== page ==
In 1966, Margaret Thorne, a member of the Junior Historian Club of Woodrow Wilson High School in Beckley, West Virginia, published some predictions for the year 2016 in her local paper. Here's what she envisioned for the year we've now arrived at:
The growth of suburbia: "the only land untouched by suburbia will be the national and state parks and forests, that our ancestors were foresighted enough to conserve and a few farms of enormous size in the midwest."
Work: "the vast majority of the people will be seated in front of man's ingenious invention, the computer."
Food: "People will take a pill for breakfast that will supply them with needed nourishment. Algae, a very simple plant, which can be grown in great vats and will multiply rapidly, can be made into very appetizing morsels."
Fuel: "More sources of fuels must be found and methods for bringing the natural resources to the surface. Someone must find ways to captivate the sun's radiation and make it work for us. The sun will need to be our major fuel in the years to come."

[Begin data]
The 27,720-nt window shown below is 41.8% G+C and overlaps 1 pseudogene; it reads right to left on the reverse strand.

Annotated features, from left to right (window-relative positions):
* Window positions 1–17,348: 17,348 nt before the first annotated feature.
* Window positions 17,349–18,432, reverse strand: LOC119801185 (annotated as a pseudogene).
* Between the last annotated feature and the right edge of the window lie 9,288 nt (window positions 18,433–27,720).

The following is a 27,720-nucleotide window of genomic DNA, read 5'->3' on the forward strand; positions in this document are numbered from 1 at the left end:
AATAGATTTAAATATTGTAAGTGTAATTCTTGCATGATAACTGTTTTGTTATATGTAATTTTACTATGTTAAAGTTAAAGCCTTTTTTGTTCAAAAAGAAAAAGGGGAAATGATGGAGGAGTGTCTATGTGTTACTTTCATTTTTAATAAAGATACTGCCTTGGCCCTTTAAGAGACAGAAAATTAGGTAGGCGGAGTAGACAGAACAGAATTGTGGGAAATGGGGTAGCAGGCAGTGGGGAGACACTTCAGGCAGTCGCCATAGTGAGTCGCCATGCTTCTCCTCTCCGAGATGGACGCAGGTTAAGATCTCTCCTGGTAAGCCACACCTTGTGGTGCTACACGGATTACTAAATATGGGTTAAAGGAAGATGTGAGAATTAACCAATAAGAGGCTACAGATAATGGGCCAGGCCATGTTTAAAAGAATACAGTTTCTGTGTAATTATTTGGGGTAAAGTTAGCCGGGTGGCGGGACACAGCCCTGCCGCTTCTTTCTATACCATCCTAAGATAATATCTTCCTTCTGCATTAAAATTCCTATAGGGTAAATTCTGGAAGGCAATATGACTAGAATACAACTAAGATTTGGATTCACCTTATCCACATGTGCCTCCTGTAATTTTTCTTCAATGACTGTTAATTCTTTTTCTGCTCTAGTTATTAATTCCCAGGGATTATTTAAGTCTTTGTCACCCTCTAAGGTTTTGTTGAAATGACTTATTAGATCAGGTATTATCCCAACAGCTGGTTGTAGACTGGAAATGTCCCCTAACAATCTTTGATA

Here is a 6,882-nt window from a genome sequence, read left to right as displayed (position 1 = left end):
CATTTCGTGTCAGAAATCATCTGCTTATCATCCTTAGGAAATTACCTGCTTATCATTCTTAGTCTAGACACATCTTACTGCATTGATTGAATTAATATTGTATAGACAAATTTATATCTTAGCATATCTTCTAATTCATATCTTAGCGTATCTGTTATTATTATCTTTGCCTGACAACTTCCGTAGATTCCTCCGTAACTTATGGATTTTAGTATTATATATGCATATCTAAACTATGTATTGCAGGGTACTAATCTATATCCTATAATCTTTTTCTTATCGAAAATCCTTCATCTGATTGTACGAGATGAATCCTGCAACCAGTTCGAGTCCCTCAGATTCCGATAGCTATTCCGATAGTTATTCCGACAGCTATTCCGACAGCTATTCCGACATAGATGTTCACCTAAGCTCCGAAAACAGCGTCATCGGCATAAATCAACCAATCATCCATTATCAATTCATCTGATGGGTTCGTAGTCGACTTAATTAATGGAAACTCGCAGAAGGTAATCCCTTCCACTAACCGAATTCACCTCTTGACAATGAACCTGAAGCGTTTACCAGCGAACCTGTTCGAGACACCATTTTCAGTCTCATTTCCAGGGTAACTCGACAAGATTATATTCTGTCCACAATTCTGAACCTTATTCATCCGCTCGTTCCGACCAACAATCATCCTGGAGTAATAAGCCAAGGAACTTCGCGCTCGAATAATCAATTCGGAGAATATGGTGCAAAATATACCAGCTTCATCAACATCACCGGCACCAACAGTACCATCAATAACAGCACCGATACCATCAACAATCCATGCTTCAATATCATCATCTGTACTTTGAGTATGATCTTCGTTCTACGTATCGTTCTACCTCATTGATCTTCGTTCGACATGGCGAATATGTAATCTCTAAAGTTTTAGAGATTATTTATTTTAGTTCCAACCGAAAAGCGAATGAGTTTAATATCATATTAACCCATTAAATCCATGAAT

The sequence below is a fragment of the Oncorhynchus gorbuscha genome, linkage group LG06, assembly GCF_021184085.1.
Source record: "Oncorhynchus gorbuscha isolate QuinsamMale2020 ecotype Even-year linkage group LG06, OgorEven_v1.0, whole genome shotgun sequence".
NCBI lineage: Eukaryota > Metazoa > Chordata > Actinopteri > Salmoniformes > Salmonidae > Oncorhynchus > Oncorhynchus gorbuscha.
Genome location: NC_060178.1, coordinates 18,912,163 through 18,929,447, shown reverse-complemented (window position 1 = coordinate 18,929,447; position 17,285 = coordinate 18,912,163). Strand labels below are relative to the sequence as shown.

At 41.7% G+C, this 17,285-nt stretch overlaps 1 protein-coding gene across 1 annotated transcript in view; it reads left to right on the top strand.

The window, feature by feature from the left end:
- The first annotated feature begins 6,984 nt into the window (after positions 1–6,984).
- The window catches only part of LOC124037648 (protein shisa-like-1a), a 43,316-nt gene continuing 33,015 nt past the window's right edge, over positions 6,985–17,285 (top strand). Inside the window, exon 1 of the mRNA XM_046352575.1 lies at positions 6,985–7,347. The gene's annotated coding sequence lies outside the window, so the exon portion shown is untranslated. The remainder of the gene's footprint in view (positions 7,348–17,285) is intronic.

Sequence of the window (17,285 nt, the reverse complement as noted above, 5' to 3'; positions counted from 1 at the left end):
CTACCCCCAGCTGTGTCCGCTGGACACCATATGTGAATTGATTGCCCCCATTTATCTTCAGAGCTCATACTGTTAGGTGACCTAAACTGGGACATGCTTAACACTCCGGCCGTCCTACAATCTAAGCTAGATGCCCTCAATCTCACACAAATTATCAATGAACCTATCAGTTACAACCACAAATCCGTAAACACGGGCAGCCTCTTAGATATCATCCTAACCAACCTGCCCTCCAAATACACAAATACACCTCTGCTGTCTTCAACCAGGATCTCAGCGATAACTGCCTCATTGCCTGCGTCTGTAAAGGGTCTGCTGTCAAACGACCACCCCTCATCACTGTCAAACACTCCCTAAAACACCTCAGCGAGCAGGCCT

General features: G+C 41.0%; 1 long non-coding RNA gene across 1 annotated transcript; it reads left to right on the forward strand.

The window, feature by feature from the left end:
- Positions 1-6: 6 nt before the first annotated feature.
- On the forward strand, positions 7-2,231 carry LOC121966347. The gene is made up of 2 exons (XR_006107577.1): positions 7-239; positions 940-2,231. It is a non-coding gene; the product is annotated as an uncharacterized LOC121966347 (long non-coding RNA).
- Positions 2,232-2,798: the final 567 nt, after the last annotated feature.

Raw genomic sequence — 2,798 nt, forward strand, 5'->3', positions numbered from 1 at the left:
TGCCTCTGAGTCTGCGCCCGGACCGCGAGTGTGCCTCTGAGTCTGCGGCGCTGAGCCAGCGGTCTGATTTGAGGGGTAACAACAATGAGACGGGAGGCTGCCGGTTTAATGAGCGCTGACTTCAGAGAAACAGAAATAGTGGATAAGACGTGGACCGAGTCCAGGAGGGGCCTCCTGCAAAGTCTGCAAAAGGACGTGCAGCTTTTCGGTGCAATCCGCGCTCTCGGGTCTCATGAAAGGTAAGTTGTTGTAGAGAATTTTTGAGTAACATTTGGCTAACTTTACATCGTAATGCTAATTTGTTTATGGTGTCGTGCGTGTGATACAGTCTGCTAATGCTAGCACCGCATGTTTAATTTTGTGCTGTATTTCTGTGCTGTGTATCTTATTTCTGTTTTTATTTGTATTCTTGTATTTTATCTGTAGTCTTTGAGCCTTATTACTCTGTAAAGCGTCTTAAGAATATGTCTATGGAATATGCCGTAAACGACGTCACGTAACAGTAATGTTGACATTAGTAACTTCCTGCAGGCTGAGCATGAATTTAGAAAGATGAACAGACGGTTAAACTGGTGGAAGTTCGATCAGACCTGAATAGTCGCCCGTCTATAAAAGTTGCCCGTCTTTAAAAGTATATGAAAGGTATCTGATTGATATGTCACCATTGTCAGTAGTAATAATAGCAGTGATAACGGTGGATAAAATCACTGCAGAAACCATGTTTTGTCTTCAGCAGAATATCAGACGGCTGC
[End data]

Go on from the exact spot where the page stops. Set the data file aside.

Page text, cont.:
Water: "Our water supply will need to be taken from the seas as our lands get drier and drier."
Not bad, all in all. The food-in-pills and ubiquitous spread of suburbia were misses. But she scored on the increasing importance of computers, and she kind of anticipated the development of fracking and growth of solar technology, as well as the water scarcity (which is certainly true here in California).
Alex is the creator and curator of the Museum of Hoaxes. He's also the author of various weird, non-fiction books such as Elephants on Acid.
Paul Di Filippo
Paul has been paid to put weird ideas into fictional form for over thirty years, in his career as a noted science fiction writer. He has recently begun blogging on many curious topics with three fellow writers at The Inferior 4+1.
Chuck is the purveyor of News of the Weird, the syndicated column which for decades has set the gold-standard for reporting on oddities and the bizarre.
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